5. Emergence condition of topological edge modes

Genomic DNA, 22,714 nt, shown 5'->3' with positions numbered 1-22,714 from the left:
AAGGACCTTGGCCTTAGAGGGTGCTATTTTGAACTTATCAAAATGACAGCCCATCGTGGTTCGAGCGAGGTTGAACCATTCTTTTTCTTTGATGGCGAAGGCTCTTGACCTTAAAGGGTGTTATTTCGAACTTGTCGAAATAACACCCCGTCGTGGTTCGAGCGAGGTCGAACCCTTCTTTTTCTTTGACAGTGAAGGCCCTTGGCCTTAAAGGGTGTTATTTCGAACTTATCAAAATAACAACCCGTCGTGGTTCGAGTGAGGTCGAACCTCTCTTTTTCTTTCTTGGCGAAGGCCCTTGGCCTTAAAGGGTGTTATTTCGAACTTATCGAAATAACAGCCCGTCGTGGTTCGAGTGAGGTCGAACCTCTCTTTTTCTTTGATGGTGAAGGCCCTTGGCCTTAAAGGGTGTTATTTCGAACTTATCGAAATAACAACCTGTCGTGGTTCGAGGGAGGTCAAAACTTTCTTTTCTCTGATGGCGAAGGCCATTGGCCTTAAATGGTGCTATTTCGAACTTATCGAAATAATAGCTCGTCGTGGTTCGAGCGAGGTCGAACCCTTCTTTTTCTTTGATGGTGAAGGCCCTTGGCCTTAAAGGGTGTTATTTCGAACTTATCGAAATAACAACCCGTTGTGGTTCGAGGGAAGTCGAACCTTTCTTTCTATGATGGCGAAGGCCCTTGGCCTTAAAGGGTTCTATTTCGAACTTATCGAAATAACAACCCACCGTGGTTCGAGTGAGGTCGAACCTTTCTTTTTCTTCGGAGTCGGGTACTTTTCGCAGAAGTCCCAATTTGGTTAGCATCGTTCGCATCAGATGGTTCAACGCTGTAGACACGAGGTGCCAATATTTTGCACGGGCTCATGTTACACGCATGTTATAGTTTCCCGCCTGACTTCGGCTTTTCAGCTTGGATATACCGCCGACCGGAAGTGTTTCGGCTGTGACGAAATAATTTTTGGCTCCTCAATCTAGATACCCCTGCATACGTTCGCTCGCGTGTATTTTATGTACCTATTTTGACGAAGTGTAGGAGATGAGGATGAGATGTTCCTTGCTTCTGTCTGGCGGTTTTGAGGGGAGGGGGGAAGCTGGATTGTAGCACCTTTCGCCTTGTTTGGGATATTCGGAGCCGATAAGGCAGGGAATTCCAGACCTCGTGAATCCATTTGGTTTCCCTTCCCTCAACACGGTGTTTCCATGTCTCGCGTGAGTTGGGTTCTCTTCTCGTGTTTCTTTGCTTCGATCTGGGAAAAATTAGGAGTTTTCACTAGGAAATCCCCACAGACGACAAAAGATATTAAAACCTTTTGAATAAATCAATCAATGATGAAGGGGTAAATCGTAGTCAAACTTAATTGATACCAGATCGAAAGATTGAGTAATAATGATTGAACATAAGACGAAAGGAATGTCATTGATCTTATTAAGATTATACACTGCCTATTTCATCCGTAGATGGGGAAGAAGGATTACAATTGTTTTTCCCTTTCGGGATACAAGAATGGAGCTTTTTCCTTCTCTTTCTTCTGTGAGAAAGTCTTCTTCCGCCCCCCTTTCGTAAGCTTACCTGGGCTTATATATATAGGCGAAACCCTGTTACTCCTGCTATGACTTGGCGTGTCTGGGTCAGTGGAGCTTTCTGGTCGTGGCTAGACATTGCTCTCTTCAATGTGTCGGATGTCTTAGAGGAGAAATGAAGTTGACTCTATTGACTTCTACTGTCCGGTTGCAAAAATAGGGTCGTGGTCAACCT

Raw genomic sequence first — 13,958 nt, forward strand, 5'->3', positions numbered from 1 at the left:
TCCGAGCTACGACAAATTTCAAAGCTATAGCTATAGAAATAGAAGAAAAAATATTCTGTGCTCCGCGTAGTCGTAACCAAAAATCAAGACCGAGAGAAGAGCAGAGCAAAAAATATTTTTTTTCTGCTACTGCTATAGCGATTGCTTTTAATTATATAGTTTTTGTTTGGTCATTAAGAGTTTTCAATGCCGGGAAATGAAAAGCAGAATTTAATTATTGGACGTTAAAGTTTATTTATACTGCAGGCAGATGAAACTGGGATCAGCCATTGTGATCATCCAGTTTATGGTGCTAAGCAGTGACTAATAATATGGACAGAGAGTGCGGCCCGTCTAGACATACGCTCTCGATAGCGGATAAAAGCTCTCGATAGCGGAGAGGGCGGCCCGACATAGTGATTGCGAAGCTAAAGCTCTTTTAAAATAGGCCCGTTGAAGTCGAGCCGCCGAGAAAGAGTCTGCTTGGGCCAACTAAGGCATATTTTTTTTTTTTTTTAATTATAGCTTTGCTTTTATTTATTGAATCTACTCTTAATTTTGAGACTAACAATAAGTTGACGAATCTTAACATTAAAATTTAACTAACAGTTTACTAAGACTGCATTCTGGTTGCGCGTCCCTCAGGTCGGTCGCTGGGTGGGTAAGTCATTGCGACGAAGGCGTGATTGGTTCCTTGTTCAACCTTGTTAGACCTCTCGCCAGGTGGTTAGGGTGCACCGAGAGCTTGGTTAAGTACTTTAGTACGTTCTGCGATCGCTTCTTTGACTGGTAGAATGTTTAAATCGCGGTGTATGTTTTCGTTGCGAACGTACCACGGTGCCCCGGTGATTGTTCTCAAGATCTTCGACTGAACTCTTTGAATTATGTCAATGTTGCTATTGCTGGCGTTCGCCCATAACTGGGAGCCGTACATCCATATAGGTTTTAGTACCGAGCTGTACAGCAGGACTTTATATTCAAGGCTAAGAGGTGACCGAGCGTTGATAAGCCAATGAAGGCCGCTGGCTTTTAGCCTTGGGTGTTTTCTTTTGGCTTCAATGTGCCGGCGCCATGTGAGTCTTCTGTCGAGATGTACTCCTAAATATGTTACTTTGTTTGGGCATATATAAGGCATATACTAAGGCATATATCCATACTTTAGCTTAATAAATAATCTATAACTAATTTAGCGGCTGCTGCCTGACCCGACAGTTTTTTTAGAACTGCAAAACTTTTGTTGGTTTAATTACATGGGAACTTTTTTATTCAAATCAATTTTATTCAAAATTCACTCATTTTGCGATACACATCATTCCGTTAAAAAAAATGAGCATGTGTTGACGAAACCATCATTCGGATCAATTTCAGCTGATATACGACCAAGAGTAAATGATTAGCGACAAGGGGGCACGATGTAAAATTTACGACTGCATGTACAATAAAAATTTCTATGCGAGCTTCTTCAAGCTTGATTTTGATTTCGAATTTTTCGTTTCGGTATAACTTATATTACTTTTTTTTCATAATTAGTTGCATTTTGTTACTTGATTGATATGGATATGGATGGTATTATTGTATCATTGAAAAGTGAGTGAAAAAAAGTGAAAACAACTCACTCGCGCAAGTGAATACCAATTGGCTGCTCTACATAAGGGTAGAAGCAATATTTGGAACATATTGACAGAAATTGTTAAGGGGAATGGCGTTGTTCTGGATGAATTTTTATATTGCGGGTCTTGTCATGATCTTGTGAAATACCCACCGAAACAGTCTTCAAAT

As the winding number of periodic waveguide arrays is only stable in the PT-symmetric regime, one may expect that the topological modes only exist when PT symmetry holds. Figure 6 shows the numerically calculated eigenvalues for different spacing dL 1(dR 2 = dL 1), while the spacing dL 2 and dR 1 are fixed at 80 nm. The results in Figs. 6(a) and 6(b) correspond to the structures shown Figs. 4 and 5, respectively. The eigenvalues for the short-short and long-long defects are plotted using different vertical ordinates to clearly illustrate the band gaps. The result shows that the band gap narrows when approaching the regions of broken PT symmetry. At the same time, the topological edge states will experience a weaker confinement. The band gap finally closes at dL 1 = dR 2 = 70 nm for the short-short defect and dL 1 = dR 2 = 96 nm for the long-long defect. Therefore, there are no topological edge modes when the PT symmetry is broken. This distinguishes from the lossless cases where the band gap disappears exactly at dL 1 = dR 2 = 80 nm. On the other hand, as the waveguide spacing changes, the eigenvalues of the topological modes remain stable while the eigenvalues of trivial defect modes change.